Coming of age in Pennsylvania’s snowbelt and traveling with bands since before he was a teenager, Harvey began cutting his songwriting teeth in his early 20s as Dandelion Snow while laying down new roots in Kings County, Brooklyn. Relocating back to his home state in 2010 to form the punk act White Wives, he quickly began collecting new material.
After befriending producer/multi-instrumentalist J. Vega in 2012, the two holed up for over a year in Vega’s The Wilderness Recording Studio, to piece together their album, entitled Twelve Houses, with the help of nearly a dozen friends and local music makers. The Wild Life is the result of that process, starting as a single recording session and evolving into the accidental formation of a live band. Harvey and Vega convened with drummer Erik Pitluga and bassist Josh Hovanec to bring the songs to the stage.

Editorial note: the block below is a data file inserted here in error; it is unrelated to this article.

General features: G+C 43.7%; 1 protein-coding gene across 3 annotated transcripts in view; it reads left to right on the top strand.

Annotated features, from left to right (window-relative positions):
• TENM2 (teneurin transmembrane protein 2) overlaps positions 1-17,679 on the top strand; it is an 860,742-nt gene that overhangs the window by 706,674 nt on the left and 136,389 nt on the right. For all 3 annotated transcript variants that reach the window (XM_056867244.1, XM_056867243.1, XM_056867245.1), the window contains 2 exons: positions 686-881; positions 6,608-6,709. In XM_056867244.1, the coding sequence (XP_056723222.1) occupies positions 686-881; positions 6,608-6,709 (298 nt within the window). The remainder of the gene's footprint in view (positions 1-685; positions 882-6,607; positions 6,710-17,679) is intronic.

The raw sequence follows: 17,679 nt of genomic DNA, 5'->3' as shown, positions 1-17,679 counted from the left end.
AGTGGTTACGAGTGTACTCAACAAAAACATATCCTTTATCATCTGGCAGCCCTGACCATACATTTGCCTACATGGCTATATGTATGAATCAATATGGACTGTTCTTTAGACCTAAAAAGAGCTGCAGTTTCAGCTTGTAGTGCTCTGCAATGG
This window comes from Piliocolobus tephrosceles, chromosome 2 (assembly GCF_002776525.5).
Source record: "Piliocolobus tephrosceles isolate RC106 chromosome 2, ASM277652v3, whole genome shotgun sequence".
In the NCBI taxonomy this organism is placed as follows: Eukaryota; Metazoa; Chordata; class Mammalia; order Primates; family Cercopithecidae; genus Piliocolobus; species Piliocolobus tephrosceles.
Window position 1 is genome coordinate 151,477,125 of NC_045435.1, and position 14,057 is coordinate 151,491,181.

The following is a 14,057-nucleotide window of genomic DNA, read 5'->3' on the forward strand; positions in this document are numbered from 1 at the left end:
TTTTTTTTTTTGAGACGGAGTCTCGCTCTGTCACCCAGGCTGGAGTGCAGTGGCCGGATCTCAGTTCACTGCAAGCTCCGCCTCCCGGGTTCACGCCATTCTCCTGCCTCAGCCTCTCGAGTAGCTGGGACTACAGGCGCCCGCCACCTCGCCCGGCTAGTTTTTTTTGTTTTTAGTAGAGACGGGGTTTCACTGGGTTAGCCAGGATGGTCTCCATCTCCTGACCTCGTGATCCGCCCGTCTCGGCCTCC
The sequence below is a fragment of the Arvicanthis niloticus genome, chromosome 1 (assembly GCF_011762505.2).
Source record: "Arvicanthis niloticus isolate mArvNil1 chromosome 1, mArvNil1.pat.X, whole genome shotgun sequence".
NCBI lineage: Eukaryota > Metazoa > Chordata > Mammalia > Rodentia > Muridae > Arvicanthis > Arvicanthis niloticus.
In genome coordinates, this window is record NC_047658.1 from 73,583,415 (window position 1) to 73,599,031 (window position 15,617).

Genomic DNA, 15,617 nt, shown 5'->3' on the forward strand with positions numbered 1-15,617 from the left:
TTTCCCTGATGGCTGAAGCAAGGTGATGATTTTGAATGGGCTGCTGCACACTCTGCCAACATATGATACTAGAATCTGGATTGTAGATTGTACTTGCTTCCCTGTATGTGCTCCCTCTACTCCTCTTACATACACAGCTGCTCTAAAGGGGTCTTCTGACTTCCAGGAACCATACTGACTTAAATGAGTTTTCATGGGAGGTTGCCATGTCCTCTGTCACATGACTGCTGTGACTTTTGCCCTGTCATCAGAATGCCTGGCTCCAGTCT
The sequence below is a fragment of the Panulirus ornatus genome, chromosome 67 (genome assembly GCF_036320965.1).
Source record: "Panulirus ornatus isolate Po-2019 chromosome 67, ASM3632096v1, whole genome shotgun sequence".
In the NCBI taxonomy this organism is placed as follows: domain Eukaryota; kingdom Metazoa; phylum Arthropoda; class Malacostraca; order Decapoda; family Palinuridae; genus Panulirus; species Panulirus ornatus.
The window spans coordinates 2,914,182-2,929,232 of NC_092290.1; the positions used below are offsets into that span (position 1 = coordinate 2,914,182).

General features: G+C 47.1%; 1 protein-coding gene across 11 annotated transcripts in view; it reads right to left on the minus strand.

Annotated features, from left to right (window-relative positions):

As heartbreaking as it is uplifting, Twelve Houses is a fiercely deliberate case study on nostalgia, perspective, and transformation. A beautifully lush record connected by recurring themes and symbolism, the album veers effortlessly from guitar rock to psychedelia, at times intimately minimal and others instrumentally oversaturated, Twelve Houses sounds like the record Jeff Mangum would have made if he’d grown up in the 90s.